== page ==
• Sign up for informed delivery, which gives people an email with information about what they will receive that day. That allows you time to contact someone you know and ask them if they can pick up that package or contact the post office and ask them to not deliver it.
  • You can go on the USPS website and ask them to hold a package for pickup instead. If you’re going to be away from home for an extended period of time, put your mail on hold or sign up for a temporary mail forward to where you’re going to be.
  • If you’re able to, go online and change delivery location to a new spot that will suit your needs.
  • Purchase a security video doorbell, such as "Ring" or "Nest." This allows people to know of any threats. It also allows victims to show people images of the perpetrator and when the theft occurred. Some local police agencies have partnerships with these companies, too.
  • Install a lockbox that makes it difficult for thieves to break into.

Meanwhile, federal mail inspectors teamed up with FedEx, UPS, Amazon and other courier companies to track trends on where parcel thefts happen the most in communities, so they know where to keep a close eye on.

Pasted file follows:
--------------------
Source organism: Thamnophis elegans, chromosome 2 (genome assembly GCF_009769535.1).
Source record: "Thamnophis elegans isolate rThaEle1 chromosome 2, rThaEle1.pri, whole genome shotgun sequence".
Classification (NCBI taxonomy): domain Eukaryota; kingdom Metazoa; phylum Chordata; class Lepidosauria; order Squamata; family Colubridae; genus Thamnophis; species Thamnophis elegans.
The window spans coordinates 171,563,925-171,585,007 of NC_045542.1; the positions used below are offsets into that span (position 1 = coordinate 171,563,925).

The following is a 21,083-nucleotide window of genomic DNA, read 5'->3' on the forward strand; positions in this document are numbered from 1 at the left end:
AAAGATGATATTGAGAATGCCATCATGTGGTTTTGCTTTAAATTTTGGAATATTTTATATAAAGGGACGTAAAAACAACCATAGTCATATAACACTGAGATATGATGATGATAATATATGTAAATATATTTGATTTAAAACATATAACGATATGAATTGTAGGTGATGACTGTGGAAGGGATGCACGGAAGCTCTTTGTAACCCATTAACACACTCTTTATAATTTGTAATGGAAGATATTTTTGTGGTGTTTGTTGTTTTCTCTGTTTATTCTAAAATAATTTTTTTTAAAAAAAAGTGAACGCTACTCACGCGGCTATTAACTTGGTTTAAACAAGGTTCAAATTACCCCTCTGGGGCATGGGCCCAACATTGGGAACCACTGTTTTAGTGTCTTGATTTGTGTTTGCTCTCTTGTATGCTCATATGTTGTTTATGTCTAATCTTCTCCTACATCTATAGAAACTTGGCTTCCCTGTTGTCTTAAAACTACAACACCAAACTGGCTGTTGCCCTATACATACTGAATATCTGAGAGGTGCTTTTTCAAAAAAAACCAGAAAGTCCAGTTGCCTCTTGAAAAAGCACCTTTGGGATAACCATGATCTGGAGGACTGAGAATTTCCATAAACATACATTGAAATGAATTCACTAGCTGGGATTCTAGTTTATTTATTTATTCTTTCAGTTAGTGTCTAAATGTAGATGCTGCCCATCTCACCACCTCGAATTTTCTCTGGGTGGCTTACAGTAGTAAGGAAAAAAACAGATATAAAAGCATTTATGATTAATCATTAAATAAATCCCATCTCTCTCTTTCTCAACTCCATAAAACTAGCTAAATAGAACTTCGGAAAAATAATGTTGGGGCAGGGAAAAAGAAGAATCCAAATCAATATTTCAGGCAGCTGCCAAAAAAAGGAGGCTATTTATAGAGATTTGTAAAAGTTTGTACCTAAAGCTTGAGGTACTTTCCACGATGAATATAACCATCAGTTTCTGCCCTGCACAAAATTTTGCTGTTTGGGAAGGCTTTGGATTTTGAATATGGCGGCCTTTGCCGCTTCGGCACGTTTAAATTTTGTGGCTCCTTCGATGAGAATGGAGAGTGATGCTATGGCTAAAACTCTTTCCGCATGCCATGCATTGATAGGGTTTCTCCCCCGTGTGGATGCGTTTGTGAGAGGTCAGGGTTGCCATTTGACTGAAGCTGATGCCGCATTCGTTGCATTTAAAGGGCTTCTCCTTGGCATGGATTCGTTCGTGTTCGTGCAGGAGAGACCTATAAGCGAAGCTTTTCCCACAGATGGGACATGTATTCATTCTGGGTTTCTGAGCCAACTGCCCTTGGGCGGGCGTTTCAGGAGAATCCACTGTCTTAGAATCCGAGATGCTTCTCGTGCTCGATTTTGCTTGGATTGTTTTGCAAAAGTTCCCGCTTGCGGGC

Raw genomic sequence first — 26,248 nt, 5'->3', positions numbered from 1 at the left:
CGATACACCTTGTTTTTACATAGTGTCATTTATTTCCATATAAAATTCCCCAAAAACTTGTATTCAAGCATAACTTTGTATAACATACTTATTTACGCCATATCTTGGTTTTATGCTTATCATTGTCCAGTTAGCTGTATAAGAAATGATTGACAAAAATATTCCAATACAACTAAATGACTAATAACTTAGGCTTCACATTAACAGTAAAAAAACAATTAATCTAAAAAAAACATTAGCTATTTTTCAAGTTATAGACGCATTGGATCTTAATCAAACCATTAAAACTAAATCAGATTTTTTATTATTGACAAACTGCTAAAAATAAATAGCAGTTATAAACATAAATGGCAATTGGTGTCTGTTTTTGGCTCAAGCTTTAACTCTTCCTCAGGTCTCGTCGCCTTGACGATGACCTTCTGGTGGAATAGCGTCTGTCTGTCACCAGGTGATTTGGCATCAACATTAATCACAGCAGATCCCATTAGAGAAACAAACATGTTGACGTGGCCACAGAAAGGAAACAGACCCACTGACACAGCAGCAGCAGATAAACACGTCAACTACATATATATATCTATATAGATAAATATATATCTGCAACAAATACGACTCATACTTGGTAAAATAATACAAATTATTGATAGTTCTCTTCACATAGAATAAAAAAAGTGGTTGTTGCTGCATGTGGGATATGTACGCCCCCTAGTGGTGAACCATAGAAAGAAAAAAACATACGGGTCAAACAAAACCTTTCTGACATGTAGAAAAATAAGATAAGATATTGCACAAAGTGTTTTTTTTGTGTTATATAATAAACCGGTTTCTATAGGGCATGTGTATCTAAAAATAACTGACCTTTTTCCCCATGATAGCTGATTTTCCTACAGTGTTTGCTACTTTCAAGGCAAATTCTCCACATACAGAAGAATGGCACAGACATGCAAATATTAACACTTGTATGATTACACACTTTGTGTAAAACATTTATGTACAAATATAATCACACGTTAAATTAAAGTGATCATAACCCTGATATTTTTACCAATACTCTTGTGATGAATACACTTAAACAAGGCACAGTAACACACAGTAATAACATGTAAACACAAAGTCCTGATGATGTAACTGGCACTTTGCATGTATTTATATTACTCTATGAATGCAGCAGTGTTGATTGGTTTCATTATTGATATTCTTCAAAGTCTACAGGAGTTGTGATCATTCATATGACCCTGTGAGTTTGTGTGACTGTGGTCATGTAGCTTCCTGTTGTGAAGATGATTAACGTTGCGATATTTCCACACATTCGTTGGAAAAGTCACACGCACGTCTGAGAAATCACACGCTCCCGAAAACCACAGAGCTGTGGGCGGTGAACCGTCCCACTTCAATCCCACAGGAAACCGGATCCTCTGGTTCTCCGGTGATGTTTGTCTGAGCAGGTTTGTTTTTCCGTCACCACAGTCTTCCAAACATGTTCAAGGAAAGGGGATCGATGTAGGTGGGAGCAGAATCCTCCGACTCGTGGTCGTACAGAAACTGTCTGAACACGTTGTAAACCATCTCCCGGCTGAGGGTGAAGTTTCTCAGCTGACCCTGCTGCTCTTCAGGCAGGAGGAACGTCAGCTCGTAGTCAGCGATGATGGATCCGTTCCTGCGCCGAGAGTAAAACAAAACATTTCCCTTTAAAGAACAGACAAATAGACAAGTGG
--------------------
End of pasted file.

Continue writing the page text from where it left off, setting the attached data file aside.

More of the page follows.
With the holiday season approaching, postal inspection agents paired up with Salt Lake police earlier in November for a package theft sting in an area where multiple package thefts had been reported.

Officers set up decoy packages that were delivered to a set location. No arrests were made then, but Wilking said they will likely do more stings in the coming weeks as package deliveries typically increase.

"Especially after Cyber Monday, a lot of people will start getting packages delivered and there'll be people out following vehicles," he said.

Bingham hopes those tactics will help sway would-be "porch pirates." Either way, he said postal inspectors will help prosecute anyone who messes with the mail.

“Sometimes that works, sometimes it doesn’t,” he said. “We do it to send a message that, hey, if you’re going to mess with the U.S. mail that’s federally protected, then you’re going to be prosecuted federally.”